Dramatic Irony in Othello
AbstractThis is an essay that identifies an example of dramatic irony in the play ‘Othello’ The Moor of Venice, by William Shakespeare.Example of Dramatic Irony in Shakespeare’s Othello, The Moor of Venice“Most potent, grave, and reverend signiors,My very noble and approv’d good masters,That I have ta’en away this old man’s daughter,It is most true; true, I have married her:The very head and front of my offendingHath this. (Othello ACT I Scene 3 William Shakespeare)Introduction Before we even try to examine the text of William Shakespeare’s play “Othello, The Moor of Venice and look for instances or examples where dramatic irony is being used, it might be a good idea first to define what dramatic irony is.
Let us look at one definition from classic Literature, an online website. It defines Dramatic Irony as such:“Dramatic irony involves the reader (or audience) knowing something about what’s happening in the plot, about which the character(s) have no knowledge. Dramatic irony can be used in comedies and tragedies, and it works to engage the reader, as one is drawn into what is happening. The audience may sympathize with the character, who does not know the true situation. Or, the reader may see the character as blind or ignorant.
The clues may be rather obvious, but the character may be unwilling to recognize the truth.” (Lombardi) http://classiclit.about.com/od/literaryterms/g/aa_dramaticiron.htmFrom the book ‘A Glossary of Literary Terms’, the authors M.H Abrams and Geofrey Galt Harpham defines dramatic irony as:“A situation in a play or a narrative in which the audience or readers share with the author knowledge of present or future circumstances of which the character is ignorant; in that situation, the literary character unknowingly acts in a way we recognize to be grossly inappropriate to the actual circumstances, or expects the opposite of what we know that fate holds in store, or says something that anticipates the actual outcome, but not at all in the way that that the character intends.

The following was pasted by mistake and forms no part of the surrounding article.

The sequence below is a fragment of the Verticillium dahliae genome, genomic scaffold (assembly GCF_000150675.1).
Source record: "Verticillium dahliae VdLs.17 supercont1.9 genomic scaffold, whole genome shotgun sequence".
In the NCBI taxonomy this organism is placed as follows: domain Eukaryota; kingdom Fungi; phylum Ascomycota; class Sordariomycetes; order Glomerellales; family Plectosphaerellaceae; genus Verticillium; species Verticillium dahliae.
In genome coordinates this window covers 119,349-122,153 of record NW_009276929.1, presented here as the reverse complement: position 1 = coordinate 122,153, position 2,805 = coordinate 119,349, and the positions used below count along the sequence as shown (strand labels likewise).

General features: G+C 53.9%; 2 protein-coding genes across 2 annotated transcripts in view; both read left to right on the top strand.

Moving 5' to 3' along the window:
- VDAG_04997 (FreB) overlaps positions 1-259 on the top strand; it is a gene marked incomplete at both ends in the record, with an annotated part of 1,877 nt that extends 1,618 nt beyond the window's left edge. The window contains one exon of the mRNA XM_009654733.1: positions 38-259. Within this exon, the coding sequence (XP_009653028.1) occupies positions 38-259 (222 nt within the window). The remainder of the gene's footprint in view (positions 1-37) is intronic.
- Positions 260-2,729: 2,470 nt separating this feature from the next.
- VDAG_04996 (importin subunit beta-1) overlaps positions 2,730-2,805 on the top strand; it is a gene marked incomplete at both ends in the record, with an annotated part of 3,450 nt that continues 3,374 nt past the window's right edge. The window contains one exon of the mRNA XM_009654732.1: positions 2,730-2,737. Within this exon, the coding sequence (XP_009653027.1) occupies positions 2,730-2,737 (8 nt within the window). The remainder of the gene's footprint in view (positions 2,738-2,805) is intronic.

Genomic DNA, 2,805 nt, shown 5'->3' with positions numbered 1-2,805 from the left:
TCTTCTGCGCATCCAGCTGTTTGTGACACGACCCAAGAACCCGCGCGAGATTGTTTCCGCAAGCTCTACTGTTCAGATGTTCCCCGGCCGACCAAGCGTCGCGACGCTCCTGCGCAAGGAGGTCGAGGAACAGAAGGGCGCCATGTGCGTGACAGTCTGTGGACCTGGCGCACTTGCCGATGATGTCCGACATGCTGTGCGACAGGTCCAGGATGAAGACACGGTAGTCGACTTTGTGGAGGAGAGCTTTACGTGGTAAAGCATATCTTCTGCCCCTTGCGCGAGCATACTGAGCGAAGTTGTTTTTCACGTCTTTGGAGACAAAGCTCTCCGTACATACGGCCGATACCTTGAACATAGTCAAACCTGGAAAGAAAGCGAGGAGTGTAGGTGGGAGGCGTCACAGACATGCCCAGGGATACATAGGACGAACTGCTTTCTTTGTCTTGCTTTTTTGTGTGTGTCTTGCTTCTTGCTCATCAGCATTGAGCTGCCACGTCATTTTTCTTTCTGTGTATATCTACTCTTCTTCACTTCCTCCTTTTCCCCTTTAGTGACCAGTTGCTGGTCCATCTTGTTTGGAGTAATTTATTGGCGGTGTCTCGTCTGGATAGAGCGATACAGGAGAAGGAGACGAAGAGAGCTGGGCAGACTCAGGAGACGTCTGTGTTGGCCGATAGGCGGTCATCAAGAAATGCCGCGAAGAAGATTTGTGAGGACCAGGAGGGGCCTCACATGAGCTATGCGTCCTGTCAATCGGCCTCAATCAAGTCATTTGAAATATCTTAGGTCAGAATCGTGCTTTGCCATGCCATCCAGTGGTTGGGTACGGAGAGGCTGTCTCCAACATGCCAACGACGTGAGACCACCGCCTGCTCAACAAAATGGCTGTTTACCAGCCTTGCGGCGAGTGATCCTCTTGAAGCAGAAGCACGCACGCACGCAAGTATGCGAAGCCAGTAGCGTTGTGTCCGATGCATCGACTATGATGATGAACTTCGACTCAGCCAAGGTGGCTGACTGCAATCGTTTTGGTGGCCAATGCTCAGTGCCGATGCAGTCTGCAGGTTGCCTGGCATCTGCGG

” (Abrams, Harpham 167)With these definitions, it is clear therefore that Dramatic Irony as a literary device is only present upon recognition by the audience or the reader. It is therefore necessary, for the dramatic irony to work that the audience is aware or that the reader is aware of the circumstance that the character is unaware of, or acts unknowingly upon or expects unwittingly for. The very participation of the reader or the audience’s intellect is one of the factors that make dramatic irony a sought for or effective tool in drama since it involves the readers or the audience and attributes to them higher wits or sharper predisposition while watching the performance or reading the text. Unless this element is clearly impressed upon the audience or the reader, then dramatic irony, in a sense, fails too. Now let us examine the play “Othello, the Moor of Venice,” by William Shakespeare for this element of dramatic irony. A clear example of dramatic irony in this play is when Othello blames his wife Desdemona.
He thinks that Desdemona is unfaithful to him, and thinks she is being treacherous. There is dramatic irony in this since the reader or the audience is already aware that this behavior is uncalled for, since it is known that Desdemona is blameless, and it is through the machinations of Iago that Othello presupposes Desdemona’s treachery. Here, we see the truth clearly that it is Iago’s manipulations that causes Othello to unjustly doubt his wife’s loyalty, and that it is clear to the audience what the real truth of the matter is. We then see Othello acting foolishly due to a false assumption that the readers or the audience know better.WORKS CITED1.
Shakespeare, W. 7th Ed., 1966 ‘Othello, the Moor of Venice’, Plain Label BooksISBN1603033785, 97816030337872. About.Com Classic Literature, Dramatic Irony Lombardi, E.
http://classiclit.about.com/od/literaryterms/g/aa_dramaticiron.htmRetrieved March 13, 20103. Abrams, M.
H, Harpham., G.G, 2009, 9th Ed. A Glossary of Literary Terms’ CengageLearning ISBN1413033903, 9781413033908